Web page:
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Lewis structure for NSF

  1. Nov 16, 2012 #1
    Hi there. I have to determine the Lewis structure for NSF.

    So first I thought of something like this:

    N=S-F, with the nitrogen with four free electrons, the sulfur with two, and the fluorine with six. The formal charges gives -1 for Nitrogen, +1 For sulfur, and 0 for Fluorine. But the octet rule is accomplished. The sulfur, which has the lowest electronegativity it's central, as is proposed by the general rule.

    Then I thought of this:
    S=N-F
    With this configuration S has four free electrons, N two, and F 6 again. Formal charges now are zero, but now the sulfur is a terminal atom, so I don't have the lowest electronegativity at the center.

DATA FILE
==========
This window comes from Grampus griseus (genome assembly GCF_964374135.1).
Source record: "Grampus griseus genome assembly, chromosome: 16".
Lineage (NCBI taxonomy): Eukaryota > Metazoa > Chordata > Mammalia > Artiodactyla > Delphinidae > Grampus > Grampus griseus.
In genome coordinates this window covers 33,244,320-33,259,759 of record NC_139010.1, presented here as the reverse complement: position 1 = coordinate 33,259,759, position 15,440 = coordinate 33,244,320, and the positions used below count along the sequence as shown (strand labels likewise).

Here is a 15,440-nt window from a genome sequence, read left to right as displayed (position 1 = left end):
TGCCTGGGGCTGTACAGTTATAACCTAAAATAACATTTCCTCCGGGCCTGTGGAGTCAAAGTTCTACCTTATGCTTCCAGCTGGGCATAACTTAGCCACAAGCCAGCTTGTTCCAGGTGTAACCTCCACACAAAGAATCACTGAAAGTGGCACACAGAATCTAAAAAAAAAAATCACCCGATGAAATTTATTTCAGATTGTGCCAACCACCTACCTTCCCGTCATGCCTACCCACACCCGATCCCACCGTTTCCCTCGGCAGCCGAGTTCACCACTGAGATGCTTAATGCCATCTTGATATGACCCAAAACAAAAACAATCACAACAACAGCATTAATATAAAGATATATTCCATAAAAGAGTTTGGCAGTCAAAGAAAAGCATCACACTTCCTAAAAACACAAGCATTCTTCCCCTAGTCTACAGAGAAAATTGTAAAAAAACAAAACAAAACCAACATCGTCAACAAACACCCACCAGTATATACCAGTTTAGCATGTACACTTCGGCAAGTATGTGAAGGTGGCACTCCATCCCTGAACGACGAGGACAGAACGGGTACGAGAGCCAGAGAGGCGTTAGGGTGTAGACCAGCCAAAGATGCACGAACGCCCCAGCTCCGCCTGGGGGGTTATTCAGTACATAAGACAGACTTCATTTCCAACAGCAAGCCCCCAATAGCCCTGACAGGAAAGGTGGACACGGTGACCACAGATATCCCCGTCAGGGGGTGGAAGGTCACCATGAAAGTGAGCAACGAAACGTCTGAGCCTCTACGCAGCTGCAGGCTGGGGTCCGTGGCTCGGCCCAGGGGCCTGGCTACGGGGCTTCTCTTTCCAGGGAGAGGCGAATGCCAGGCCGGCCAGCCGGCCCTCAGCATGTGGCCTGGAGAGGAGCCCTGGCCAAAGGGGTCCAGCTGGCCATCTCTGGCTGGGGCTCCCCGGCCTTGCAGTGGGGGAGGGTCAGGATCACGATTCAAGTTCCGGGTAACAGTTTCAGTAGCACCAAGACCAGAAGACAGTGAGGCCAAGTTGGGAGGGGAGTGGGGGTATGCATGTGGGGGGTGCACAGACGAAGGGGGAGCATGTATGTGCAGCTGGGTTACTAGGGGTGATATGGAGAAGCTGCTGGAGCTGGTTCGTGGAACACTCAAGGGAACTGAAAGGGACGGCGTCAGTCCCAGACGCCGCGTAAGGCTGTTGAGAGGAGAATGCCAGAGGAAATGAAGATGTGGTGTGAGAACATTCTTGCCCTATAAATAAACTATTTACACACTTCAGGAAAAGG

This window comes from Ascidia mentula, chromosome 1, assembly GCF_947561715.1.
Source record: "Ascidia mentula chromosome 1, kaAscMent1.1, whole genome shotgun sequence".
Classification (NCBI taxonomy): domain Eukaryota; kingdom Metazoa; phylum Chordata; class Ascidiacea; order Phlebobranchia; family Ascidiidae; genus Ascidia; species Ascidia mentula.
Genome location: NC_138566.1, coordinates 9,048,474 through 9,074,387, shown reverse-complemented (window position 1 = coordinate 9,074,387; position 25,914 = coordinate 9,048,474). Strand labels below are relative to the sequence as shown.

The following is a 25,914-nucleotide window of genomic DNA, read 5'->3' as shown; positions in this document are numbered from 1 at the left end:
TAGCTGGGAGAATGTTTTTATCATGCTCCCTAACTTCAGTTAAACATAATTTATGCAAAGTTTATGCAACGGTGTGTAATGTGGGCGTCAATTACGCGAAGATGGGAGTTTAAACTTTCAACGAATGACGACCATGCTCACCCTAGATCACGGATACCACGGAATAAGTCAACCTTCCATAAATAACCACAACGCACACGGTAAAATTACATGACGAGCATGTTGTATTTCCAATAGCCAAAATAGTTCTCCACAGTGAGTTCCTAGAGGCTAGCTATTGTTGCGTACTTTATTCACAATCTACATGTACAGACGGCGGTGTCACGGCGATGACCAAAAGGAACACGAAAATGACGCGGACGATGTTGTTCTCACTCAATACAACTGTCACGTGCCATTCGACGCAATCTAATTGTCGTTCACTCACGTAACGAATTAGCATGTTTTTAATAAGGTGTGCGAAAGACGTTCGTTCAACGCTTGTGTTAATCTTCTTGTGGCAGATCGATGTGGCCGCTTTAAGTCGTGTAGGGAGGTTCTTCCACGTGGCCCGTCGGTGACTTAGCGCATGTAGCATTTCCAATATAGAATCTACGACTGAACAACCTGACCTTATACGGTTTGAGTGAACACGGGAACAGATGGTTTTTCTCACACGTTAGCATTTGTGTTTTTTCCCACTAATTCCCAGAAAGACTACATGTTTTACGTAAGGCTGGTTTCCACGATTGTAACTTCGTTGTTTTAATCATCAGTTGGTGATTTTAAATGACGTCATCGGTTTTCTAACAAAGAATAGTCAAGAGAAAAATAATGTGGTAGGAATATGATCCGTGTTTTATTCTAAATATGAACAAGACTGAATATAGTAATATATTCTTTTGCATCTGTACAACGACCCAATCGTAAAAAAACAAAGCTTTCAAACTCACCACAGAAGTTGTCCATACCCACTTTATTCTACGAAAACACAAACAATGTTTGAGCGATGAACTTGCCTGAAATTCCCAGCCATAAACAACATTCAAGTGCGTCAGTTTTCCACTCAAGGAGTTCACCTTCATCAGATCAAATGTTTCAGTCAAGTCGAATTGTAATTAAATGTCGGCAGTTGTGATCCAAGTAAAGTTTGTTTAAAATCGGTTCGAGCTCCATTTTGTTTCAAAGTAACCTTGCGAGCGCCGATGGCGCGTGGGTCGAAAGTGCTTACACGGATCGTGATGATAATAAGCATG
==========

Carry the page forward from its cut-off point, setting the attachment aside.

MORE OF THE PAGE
Then I looked for this at the internet, and found that the actual formula is:

    N≡S-F
    With this configuration formal charges again gives zero. But the octet rule is not accomplished. Now I know this must be the real formula. But what law should I follow when I have options like this? should I always use the expanded octet in this cases?
     
  2. jcsd
  3. Nov 17, 2012 #2

    AGNuke

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    Gold Member

    Octet rule is a rule for Grade 6 students, as it is applicable for upto Neon. Sulphur can, and it does, expand its octet.

    To determine the molecular structure, first we need to decide the central atom, which you know how to do so. Then, the work is mainly instinct-based. Bond the remaining atoms, complete their bonding, like N prefers 3 bonds, O prefers 2 bonds, S prefers 2, 4, or 6 bonds, etc.
     
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